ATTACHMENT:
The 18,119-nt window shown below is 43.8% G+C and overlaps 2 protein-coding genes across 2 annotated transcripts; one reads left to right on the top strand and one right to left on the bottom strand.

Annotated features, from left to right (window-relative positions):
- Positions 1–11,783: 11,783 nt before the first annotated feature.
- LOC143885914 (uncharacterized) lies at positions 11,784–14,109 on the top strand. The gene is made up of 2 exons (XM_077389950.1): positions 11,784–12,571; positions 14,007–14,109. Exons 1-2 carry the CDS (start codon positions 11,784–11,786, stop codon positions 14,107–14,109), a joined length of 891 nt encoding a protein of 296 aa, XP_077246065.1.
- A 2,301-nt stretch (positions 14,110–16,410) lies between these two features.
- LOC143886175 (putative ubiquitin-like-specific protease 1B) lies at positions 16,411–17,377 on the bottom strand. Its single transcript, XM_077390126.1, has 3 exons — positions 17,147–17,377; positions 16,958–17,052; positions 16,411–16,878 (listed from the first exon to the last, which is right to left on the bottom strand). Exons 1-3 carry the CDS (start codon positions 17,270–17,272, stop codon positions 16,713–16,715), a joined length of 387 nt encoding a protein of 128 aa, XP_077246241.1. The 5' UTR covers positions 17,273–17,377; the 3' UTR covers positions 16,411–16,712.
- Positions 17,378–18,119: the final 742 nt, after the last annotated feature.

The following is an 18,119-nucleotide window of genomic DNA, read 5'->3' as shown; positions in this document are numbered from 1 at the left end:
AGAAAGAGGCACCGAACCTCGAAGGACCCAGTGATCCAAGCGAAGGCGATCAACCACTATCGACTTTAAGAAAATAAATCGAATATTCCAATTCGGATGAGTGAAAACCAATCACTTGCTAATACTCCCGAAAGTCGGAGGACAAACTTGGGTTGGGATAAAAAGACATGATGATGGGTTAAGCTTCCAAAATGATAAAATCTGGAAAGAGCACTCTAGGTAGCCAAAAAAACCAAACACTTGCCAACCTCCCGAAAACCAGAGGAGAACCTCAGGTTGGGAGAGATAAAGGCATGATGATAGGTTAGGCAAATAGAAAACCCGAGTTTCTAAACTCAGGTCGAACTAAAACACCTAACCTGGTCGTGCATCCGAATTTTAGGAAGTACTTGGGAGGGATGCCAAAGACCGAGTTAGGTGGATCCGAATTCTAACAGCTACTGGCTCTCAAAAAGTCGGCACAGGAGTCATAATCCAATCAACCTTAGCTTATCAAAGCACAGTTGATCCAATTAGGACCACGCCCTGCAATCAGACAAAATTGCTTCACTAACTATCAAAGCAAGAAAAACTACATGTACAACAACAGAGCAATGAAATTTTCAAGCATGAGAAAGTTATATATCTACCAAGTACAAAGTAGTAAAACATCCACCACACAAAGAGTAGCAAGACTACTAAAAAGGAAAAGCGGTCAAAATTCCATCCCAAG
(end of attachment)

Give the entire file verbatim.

The 18,119-nt window shown below is 43.8% G+C and overlaps 2 protein-coding genes across 2 annotated transcripts; one reads left to right on the top strand and one right to left on the bottom strand.

Annotated features, from left to right (window-relative positions):
- Positions 1–11,783: 11,783 nt before the first annotated feature.
- LOC143885914 (uncharacterized) lies at positions 11,784–14,109 on the top strand. The gene is made up of 2 exons (XM_077389950.1): positions 11,784–12,571; positions 14,007–14,109. Exons 1-2 carry the CDS (start codon positions 11,784–11,786, stop codon positions 14,107–14,109), a joined length of 891 nt encoding a protein of 296 aa, XP_077246065.1.
- A 2,301-nt stretch (positions 14,110–16,410) lies between these two features.
- LOC143886175 (putative ubiquitin-like-specific protease 1B) lies at positions 16,411–17,377 on the bottom strand. Its single transcript, XM_077390126.1, has 3 exons — positions 17,147–17,377; positions 16,958–17,052; positions 16,411–16,878 (listed from the first exon to the last, which is right to left on the bottom strand). Exons 1-3 carry the CDS (start codon positions 17,270–17,272, stop codon positions 16,713–16,715), a joined length of 387 nt encoding a protein of 128 aa, XP_077246241.1. The 5' UTR covers positions 17,273–17,377; the 3' UTR covers positions 16,411–16,712.
- Positions 17,378–18,119: the final 742 nt, after the last annotated feature.

The following is an 18,119-nucleotide window of genomic DNA, read 5'->3' as shown; positions in this document are numbered from 1 at the left end:
AGAAAGAGGCACCGAACCTCGAAGGACCCAGTGATCCAAGCGAAGGCGATCAACCACTATCGACTTTAAGAAAATAAATCGAATATTCCAATTCGGATGAGTGAAAACCAATCACTTGCTAATACTCCCGAAAGTCGGAGGACAAACTTGGGTTGGGATAAAAAGACATGATGATGGGTTAAGCTTCCAAAATGATAAAATCTGGAAAGAGCACTCTAGGTAGCCAAAAAAACCAAACACTTGCCAACCTCCCGAAAACCAGAGGAGAACCTCAGGTTGGGAGAGATAAAGGCATGATGATAGGTTAGGCAAATAGAAAACCCGAGTTTCTAAACTCAGGTCGAACTAAAACACCTAACCTGGTCGTGCATCCGAATTTTAGGAAGTACTTGGGAGGGATGCCAAAGACCGAGTTAGGTGGATCCGAATTCTAACAGCTACTGGCTCTCAAAAAGTCGGCACAGGAGTCATAATCCAATCAACCTTAGCTTATCAAAGCACAGTTGATCCAATTAGGACCACGCCCTGCAATCAGACAAAATTGCTTCACTAACTATCAAAGCAAGAAAAACTACATGTACAACAACAGAGCAATGAAATTTTCAAGCATGAGAAAGTTATATATCTACCAAGTACAAAGTAGTAAAACATCCACCACACAAAGAGTAGCAAGACTACTAAAAAGGAAAAGCGGTCAAAATTCCATCCCAAG